A lack of self-managed superannuation fund (SMSF) representation within the government’s superannuation Charter Group has been lambasted by the industry.
Minister for Financial Services and Superannuation Bill Shorten announced the creation of the Charter Group last Thursday. According to Mr Shorten, the group has been set up to oversee the progression of the Charter of Superannuation Adequacy and Sustainability.
The five members of the group are former AustralianSuper chair Elana Rubin; former MLC chief executive Steve Tucker; Australian Prudential Regulation Authority deputy chair Ross Jones; former Cooper Review chair Jeremy Cooper; and former Federal Court judge Alan H Goldberg.
Chan & Naylor director David Hasib said it would be “remiss” of any superannuation group to be established without appropriate representation from the SMSF space.
“SMSFs account for a third of the money in super, and the space is growing faster than both retail and industry super funds,” Mr Hasib said.
To ignore SMSFs in the Charter Group would be to ignore the “elephant in the room”, he said.
Small Independent Superannuation Funds Association chairman Michael Lorimer agreed there was no direct representation of the SMSF sector.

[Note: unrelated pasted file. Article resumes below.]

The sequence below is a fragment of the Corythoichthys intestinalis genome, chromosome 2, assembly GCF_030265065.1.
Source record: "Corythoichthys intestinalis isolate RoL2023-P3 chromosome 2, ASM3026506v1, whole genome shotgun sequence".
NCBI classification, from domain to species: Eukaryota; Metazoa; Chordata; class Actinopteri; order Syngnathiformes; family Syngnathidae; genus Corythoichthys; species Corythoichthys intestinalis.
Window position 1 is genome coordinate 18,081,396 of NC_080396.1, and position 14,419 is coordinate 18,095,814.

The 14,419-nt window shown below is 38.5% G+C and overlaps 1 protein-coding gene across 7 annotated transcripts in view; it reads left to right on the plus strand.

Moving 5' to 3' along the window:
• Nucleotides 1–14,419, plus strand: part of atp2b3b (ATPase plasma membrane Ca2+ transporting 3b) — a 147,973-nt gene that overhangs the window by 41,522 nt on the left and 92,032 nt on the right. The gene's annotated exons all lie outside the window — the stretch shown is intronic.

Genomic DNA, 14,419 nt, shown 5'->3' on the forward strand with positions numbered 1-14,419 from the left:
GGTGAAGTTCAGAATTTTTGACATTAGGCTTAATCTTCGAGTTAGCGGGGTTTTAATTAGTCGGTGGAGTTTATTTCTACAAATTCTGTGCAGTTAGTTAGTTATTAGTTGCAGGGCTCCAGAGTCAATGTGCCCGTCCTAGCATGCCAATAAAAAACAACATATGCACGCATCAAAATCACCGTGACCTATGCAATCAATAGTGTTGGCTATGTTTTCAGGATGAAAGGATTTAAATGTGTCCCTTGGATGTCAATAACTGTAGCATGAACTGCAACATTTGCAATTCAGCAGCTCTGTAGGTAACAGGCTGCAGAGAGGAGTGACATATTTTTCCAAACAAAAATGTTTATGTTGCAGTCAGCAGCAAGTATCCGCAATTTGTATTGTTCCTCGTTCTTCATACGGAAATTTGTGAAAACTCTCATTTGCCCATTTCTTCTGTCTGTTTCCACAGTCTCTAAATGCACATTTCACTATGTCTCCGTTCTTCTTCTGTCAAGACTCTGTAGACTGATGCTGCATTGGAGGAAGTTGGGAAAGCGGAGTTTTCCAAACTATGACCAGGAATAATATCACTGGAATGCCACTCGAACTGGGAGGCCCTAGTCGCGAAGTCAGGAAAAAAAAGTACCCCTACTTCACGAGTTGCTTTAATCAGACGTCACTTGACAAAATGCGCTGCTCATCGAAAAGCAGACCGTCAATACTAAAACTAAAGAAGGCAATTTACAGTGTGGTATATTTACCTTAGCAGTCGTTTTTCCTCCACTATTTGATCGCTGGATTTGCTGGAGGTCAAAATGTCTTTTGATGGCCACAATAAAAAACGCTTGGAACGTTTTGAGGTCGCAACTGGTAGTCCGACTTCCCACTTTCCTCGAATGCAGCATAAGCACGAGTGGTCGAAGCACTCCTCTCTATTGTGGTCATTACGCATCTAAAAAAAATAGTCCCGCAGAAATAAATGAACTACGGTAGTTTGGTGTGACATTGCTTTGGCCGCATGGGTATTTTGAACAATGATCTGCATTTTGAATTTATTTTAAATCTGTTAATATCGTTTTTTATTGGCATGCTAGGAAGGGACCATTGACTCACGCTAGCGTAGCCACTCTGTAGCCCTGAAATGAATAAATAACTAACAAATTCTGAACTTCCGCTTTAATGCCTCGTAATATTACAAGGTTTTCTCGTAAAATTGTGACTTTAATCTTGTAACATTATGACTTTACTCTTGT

“I don’t really see what the point or purpose of [the Charter Group] is, and I’d be quite sceptical about whether it’s going to achieve anything,” he said.
The new committee will only add another layer or two of potential bureaucracy to the industry, according to Mr Lorimer.
“The whole thing to me seems to be a lot of effort and energy exerted for something that I don’t think’s going to have a great deal of practical effect,” he said.
However, the SMSF Professionals’ Association of Australia (SPAA) director, technical and professional standards, Graeme Colley, said his organisation accepted the formation of the committee as “a good idea”.
Mr Colley said SPAA understands the SMSF industry will probably be represented through the formation of other committees at a later stage.
“SPAA will actively work to ensure that the needs and views of our sector are conveyed to the group, and that the SMSF sector has an integral role in any future council,” he said.
Institute of Public Accountants chief executive Andrew Conway also welcomed the formation of the group, but bemoaned the lack of accounting or SMSF expertise.
“We were a little surprised to see the group form without an accounting practitioner on it,” he said. “I would have expected to have seen a representative of the accounting profession and a representative of the SMSF sector on that group.”
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